Today (Tuesday) was the first day back from Easter break and the first day that I took back 25-35 minutes at the end of my two Spanish 4 classes. (I have a student teacher and I am gradually taking back classes to allow her time to finish a project for her college, but more so because I WANT to teach my students. This is definitely the hardest part of having a student teacher - handing over my students and not being able to interact with them throughout the class period.)
I had originally planned a TPRS story for today, but then I saw the lyrics paper for this song sitting on the corner of my desk. I found this song two weeks ago and when I saw it used the subjunctive, which is what Spanish 4 is studying now, mixed with a catchy tune, I was hooked. I enjoy using songs in class, but I am not disciplined at regularly adding them into my classes.
The music video can be found HERE and the lyrics are HERE:
The steps I followed are basic:
1. Give examples of how you can use "que" with the subjunctive (I compared it with "ojalá que...")
2. Students listen to the song one time through to enjoy it - no filling in the blanks.
3. Students fill in the blanks as they listen to the song.
4. Go over the answers together - pop-up grammar as needed
5. Divide class into 4 groups. Make sure the students in each group are seated in close proximity. Give each group a letter "A, B, C, & D". Group A is assigned the first line in each stanza. Group B the second line in each stanza, etc.
6. Allow a few minutes for the groups to practice their lines.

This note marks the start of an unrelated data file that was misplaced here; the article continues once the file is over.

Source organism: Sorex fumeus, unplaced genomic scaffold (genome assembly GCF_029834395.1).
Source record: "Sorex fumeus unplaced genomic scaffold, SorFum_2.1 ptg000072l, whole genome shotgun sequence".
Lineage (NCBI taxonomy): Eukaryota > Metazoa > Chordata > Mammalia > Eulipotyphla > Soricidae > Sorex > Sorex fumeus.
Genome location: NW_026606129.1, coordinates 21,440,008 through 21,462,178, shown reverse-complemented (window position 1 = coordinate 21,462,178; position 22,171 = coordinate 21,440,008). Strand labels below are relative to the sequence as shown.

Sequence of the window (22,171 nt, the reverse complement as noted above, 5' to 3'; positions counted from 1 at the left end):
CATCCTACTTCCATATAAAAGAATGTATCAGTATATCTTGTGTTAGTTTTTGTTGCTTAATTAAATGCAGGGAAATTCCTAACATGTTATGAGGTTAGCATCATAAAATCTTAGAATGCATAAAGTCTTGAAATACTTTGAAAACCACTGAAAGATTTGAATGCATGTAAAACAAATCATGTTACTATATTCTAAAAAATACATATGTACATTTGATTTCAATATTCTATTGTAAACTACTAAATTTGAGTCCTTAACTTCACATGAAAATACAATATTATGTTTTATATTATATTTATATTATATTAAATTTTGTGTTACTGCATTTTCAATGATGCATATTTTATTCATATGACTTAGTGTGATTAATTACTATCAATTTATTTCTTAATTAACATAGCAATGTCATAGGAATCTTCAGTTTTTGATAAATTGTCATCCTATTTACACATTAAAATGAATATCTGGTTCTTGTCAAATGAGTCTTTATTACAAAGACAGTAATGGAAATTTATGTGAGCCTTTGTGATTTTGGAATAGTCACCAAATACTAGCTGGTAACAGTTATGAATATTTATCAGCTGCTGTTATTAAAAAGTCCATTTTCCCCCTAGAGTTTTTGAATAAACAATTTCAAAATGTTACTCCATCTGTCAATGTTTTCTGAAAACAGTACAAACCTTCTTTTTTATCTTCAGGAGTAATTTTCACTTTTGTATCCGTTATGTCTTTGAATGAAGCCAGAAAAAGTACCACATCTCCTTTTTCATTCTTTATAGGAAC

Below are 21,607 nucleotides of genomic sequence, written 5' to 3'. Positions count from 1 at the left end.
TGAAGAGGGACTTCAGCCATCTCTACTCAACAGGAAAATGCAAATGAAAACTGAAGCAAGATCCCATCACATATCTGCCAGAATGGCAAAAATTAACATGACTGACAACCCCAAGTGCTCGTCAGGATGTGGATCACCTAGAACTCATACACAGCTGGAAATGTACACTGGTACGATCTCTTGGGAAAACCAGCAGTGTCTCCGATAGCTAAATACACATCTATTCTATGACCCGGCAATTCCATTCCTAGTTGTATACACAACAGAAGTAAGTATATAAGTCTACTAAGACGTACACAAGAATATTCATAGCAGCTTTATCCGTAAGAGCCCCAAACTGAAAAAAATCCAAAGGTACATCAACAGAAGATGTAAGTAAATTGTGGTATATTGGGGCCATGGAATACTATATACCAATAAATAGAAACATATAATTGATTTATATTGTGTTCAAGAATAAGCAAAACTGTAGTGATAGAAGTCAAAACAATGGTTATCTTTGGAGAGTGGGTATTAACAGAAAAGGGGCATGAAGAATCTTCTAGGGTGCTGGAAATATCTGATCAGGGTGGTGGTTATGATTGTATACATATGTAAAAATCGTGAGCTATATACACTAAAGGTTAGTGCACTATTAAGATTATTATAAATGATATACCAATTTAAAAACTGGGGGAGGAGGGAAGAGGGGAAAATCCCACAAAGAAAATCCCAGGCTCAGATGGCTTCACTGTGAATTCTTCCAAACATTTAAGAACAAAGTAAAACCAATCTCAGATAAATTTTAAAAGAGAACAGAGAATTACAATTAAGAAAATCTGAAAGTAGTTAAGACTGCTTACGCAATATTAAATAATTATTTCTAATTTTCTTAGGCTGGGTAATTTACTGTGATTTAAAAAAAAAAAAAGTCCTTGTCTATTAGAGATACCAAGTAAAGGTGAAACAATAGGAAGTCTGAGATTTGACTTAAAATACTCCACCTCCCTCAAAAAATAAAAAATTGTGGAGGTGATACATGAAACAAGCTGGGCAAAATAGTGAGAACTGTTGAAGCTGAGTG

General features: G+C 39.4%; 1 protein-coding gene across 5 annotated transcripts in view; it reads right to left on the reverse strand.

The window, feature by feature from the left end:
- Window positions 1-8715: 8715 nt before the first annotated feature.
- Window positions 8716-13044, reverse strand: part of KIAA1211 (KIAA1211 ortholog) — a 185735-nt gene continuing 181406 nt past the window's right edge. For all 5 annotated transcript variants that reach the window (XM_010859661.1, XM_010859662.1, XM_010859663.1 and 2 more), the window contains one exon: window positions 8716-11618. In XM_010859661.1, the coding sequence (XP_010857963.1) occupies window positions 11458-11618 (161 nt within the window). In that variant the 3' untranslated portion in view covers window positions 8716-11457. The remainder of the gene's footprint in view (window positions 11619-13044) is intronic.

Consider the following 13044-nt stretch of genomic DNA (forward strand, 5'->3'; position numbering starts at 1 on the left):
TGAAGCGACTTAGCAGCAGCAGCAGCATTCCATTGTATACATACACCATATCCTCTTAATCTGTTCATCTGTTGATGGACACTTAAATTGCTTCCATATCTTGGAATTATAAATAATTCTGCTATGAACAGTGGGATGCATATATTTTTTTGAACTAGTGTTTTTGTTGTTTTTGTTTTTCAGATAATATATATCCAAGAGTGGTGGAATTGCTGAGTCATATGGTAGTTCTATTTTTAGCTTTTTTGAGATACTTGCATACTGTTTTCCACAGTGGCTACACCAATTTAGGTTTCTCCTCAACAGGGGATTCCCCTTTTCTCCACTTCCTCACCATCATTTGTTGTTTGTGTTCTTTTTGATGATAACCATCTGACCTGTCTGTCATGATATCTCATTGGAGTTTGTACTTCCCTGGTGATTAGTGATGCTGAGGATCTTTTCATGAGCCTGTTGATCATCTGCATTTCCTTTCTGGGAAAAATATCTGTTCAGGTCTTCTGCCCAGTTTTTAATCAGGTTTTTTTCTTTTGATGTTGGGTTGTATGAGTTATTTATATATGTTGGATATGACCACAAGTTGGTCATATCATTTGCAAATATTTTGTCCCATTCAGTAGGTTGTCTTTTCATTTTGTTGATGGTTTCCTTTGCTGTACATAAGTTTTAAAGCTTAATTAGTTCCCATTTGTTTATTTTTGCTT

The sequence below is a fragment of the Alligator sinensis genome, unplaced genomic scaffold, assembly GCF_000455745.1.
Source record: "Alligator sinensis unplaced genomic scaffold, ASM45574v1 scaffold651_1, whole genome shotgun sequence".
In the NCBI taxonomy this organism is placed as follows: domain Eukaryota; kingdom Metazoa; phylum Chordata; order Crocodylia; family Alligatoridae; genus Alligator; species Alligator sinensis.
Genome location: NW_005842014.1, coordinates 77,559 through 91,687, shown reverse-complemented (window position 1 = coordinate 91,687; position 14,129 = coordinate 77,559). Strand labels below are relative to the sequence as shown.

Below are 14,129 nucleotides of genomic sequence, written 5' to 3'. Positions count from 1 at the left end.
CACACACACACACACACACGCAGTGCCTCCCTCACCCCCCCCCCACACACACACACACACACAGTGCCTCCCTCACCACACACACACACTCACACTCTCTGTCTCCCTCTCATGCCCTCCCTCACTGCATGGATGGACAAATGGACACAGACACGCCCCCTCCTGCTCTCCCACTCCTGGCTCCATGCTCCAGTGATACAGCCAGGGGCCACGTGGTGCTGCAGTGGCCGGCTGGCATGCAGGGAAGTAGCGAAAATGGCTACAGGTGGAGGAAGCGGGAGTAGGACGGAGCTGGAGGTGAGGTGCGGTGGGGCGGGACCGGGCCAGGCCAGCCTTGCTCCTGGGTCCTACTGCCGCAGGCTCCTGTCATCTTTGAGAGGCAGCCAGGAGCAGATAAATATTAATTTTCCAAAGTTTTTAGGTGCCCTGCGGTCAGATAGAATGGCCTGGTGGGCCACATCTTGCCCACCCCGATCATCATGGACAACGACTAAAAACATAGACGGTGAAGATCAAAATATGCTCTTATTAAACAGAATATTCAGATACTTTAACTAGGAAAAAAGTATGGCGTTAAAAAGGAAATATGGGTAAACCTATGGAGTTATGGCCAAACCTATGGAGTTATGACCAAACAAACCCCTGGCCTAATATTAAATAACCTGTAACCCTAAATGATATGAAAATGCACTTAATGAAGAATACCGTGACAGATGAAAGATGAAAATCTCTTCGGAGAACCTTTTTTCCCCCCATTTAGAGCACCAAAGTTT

7. Tell the students the 3rd time you play the song, they should practice saying the lyrics in their heads, silently. Play the song the 3rd time.
AND FINALLY, you're ready for some entertainment...
8. Play the song the 4th time. When it is Group A's turn to sing the lst line in the first stanza, they stand up and sing it, along with the music video, and then they sit down. Group B stands up as they sing the 2nd line in the first stanza, and then they sit down. Group C stands up as they sing the 3rd line in the first stanza and then they sit down. Group D stands and sings the 4th line in the first stanza and then they sit down.
Since each stanza is repeated, the groups get a second chance to sing the same line.
7. Continue this for the remaining stanzas. Everyone can sing the last 3 lines "La lluvia bendita, La lluvia bendita, ¡LA LLUVIA!"
I confess the student's favorite part was the break in the middle of the song when the little blue puppet sings "eh, eh, eh", but their participation in singing was more than acceptable and full of energy. Not bad for high schoolers, not bad at all!
This was incentive to remember to add a new song at LEAST every other week.